Newly appointed Small Business Development Minister Stella Ndabeni-Abrahams has had to hit the ground running to ensure that relief packages for SMMEs impacted by July’s civil unrest are implemented. But simultaneously, she needs to consider measures to make it easier for SMMEs to do business in the country at a time when many of them continue to be decimated due to the economic climate and Covid-19 pandemic lockdowns.
Ndabeni-Abrahams, along with her team, recently accounted to Parliament’s committee on small business development on what they were doing to assist SMMEs and informal traders following the unrest. At that time of the looting and destruction of businesses in Gauteng and KwaZulu-Natal, Ndabeni-Abrahams headed up the Communications and Digital Technologies Ministry.
She told the committee that due to the unrest, “South Africa has had to recover from an unexpected tragedy”. It resulted in a loss of income for many small businesses and informal traders, and this had created a significant impact in relevant economic areas, as small businesses were unable to pay taxes, the minister said. The department has drafted a recovery plan for SMMEs and informal traders to “meet them halfway” following the unrest, she said.
But it was also cognisant of small businesses and informal traders that had to bear the brunt of Covid-19 in the two provinces and the rest of the country. Therefore, as one measure, it had decided to introduce a moratorium on permits and licence requirements for informal traders until 31 December 2022 across the country.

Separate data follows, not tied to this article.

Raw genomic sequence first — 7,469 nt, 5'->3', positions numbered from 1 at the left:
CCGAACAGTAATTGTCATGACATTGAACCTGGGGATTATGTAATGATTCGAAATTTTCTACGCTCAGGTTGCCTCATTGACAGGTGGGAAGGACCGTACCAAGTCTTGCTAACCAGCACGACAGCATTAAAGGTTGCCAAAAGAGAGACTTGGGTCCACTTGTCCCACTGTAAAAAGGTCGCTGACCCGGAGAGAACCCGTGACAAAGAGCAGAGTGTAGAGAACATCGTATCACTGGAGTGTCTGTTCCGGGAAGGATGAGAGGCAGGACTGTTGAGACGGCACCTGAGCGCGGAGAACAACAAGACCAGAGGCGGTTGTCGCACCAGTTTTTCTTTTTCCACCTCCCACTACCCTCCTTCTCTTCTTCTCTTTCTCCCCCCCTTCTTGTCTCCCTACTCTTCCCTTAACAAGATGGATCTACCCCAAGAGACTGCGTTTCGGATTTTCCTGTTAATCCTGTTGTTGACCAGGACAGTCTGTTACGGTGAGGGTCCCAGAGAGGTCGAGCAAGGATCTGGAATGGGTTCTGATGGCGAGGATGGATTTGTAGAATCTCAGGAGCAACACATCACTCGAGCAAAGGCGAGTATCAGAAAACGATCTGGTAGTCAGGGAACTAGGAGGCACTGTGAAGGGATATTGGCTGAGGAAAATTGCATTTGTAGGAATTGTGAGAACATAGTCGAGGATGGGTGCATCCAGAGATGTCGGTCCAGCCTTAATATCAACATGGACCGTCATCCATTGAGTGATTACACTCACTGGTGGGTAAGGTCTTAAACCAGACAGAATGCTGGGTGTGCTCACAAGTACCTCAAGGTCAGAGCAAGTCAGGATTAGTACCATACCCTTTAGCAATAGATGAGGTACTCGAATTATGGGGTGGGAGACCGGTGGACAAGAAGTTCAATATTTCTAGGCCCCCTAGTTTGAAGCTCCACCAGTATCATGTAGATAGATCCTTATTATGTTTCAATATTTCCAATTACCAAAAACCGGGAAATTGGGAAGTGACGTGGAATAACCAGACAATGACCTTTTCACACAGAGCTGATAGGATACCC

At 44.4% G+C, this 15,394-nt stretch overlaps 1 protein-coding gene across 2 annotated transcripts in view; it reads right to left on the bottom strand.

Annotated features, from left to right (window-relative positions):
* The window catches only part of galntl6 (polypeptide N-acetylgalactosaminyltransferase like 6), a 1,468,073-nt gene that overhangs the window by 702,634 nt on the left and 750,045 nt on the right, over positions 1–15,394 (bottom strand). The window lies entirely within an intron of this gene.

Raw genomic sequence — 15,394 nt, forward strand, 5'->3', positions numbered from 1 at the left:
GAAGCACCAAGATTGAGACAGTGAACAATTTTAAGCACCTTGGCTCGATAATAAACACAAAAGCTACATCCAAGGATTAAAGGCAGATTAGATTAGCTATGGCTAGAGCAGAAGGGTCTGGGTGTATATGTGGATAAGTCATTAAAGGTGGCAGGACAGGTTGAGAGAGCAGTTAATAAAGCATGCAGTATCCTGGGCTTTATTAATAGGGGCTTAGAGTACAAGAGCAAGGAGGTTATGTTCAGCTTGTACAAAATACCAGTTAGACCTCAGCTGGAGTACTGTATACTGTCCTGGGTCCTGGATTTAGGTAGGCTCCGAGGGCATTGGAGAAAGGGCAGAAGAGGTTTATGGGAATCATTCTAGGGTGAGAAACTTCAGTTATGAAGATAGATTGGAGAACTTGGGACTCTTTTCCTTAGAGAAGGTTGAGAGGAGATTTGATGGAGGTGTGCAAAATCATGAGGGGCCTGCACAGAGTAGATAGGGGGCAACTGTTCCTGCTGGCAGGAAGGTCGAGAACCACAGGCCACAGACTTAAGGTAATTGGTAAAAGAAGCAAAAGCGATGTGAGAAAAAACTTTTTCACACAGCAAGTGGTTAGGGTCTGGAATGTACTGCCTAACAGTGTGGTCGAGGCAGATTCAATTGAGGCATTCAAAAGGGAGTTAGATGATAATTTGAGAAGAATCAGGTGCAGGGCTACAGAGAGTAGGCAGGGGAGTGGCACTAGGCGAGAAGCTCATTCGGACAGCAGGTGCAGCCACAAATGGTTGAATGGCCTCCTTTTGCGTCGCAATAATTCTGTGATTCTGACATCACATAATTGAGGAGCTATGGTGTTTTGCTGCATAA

It was also considering that it starts issuing permits, as many municipalities were failing to do the job properly. And while the Business Recovery Programme mainly focused on uninsured small enterprises KwaZulu-Natal and Gauteng, the minister said those with existing funding from other lenders would be considered.
SMMEs would receive funding for working capital, equipment, furniture and fittings. The programme offered blended finance, comprising a grant (60%) and a loan (40%). Interest rates on the loan component were limited to 5%. And there was an initial payment moratorium of up to a year for small enterprises in KwaZulu-Natal, Gauteng and six months for other provinces.
The repayment period was a maximum of 60 months and not more than R2-million could be accessed per entity. Also, the Small Enterprise Development Agency would offer pre-investment support for businesses needing assistance, as well as post-investment support that would monitor economic growth and offer customised business development support.
Under the Informal Traders Support Programme, the department’s goal was to offer financial and non-financial support for over 17,667 entrepreneurs and provide them with a once-off R3000 grant to recover their stock. The minister said during her presentation that these measures would make it less costly to do business, and would help unemployment rates, which was currently at an all-time high of 34.4%.
Also, she believed by increasing the grant component and reducing the debt component, funding would be more accessible to SMMEs and co-operatives, especially those in the informal sector.
According to the SA Property Owners Association (SAPOA) and Business Leadership South Africa (BLSA), the estimated cost of the unrest in KwaZulu-Natal and Gauteng has been more than R16 billion, with over 50,000 informal traders and 40,000 businesses impacted. About 150,000 jobs are believed to be at risk.